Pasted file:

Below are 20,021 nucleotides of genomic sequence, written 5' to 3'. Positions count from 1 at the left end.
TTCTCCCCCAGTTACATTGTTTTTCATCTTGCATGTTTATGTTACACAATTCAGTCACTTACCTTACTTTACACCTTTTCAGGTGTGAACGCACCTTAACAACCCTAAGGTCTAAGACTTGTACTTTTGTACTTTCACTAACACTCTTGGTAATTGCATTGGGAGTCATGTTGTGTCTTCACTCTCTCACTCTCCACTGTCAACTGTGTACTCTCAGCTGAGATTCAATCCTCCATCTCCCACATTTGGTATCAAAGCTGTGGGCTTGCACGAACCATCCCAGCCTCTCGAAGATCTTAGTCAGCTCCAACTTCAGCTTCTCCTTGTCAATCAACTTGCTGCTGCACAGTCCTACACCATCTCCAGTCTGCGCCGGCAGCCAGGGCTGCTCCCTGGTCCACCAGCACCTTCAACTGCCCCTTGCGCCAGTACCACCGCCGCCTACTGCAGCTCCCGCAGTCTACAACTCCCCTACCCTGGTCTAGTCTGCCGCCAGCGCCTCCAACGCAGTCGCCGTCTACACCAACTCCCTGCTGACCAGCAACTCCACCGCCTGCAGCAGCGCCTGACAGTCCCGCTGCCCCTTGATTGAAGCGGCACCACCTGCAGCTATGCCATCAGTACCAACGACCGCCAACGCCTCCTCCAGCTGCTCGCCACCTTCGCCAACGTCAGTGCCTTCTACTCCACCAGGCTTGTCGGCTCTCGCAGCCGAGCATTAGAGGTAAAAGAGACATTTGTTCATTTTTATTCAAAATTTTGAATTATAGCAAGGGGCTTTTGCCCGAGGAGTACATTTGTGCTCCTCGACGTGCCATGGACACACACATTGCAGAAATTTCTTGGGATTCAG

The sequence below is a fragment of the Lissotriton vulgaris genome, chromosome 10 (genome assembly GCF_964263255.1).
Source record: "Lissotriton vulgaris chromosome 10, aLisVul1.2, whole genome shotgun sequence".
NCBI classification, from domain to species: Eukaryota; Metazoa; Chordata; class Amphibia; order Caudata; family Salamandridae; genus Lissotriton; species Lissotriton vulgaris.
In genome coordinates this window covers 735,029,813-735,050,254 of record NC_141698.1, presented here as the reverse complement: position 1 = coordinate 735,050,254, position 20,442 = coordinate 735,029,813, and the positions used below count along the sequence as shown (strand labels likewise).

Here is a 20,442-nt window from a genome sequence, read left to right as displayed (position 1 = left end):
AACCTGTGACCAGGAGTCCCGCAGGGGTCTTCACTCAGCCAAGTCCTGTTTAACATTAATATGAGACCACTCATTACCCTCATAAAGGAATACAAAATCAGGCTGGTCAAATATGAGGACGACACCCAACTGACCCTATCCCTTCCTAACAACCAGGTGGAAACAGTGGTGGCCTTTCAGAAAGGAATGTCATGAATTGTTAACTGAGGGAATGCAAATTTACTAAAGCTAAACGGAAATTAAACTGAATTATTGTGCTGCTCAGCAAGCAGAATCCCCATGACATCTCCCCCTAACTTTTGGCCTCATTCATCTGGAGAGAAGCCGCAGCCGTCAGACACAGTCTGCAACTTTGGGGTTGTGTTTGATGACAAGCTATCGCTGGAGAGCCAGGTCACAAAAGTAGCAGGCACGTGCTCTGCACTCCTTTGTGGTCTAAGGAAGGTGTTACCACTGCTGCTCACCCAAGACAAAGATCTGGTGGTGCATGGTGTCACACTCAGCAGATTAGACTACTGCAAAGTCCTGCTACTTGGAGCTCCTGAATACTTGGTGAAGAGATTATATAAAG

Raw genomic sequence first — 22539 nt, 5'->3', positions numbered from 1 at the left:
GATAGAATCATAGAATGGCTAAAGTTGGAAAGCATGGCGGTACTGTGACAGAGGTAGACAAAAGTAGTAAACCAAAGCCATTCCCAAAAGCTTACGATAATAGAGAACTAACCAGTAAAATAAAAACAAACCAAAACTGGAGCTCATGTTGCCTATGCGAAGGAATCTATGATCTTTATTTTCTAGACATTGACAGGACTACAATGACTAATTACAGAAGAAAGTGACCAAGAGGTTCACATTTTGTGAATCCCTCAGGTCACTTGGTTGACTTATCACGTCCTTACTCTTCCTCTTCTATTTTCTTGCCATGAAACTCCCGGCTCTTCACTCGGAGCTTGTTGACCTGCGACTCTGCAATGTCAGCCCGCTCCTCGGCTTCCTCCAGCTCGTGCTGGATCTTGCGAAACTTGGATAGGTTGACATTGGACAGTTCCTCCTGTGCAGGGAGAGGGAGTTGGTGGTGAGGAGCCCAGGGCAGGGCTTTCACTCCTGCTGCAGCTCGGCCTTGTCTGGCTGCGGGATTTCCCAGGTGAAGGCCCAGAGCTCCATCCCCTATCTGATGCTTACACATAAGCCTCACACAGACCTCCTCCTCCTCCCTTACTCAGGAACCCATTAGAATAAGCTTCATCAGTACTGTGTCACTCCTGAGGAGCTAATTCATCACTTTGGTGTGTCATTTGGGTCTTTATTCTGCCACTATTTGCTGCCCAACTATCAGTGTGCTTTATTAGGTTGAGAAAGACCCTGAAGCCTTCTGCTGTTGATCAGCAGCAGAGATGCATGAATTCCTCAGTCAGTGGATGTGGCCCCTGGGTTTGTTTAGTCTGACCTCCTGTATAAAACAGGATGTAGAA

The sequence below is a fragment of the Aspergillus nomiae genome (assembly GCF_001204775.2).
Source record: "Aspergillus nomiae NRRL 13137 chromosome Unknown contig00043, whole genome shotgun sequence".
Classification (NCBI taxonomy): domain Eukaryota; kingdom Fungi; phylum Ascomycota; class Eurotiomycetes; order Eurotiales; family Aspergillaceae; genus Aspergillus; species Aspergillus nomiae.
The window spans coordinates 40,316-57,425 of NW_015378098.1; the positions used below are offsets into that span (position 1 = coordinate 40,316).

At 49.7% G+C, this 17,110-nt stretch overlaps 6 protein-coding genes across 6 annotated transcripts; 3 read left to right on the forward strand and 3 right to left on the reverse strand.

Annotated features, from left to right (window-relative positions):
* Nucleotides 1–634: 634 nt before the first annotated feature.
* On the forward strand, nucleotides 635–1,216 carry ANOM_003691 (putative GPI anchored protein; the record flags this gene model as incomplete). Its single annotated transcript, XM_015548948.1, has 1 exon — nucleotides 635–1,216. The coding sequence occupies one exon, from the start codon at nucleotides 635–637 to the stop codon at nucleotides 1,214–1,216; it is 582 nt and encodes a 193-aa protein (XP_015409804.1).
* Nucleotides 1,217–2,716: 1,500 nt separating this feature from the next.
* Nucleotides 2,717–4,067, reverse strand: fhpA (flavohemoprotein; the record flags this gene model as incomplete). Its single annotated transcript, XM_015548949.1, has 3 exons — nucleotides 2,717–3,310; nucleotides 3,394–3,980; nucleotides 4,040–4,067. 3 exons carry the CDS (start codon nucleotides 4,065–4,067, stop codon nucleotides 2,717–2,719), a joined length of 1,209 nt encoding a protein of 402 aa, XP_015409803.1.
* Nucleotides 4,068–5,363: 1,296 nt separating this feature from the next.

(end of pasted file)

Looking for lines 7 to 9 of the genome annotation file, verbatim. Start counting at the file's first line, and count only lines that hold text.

Here is a 20,442-nt window from a genome sequence, read left to right as displayed (position 1 = left end):
AACCTGTGACCAGGAGTCCCGCAGGGGTCTTCACTCAGCCAAGTCCTGTTTAACATTAATATGAGACCACTCATTACCCTCATAAAGGAATACAAAATCAGGCTGGTCAAATATGAGGACGACACCCAACTGACCCTATCCCTTCCTAACAACCAGGTGGAAACAGTGGTGGCCTTTCAGAAAGGAATGTCATGAATTGTTAACTGAGGGAATGCAAATTTACTAAAGCTAAACGGAAATTAAACTGAATTATTGTGCTGCTCAGCAAGCAGAATCCCCATGACATCTCCCCCTAACTTTTGGCCTCATTCATCTGGAGAGAAGCCGCAGCCGTCAGACACAGTCTGCAACTTTGGGGTTGTGTTTGATGACAAGCTATCGCTGGAGAGCCAGGTCACAAAAGTAGCAGGCACGTGCTCTGCACTCCTTTGTGGTCTAAGGAAGGTGTTACCACTGCTGCTCACCCAAGACAAAGATCTGGTGGTGCATGGTGTCACACTCAGCAGATTAGACTACTGCAAAGTCCTGCTACTTGGAGCTCCTGAATACTTGGTGAAGAGATTATATAAAG

Raw genomic sequence first — 22539 nt, 5'->3', positions numbered from 1 at the left: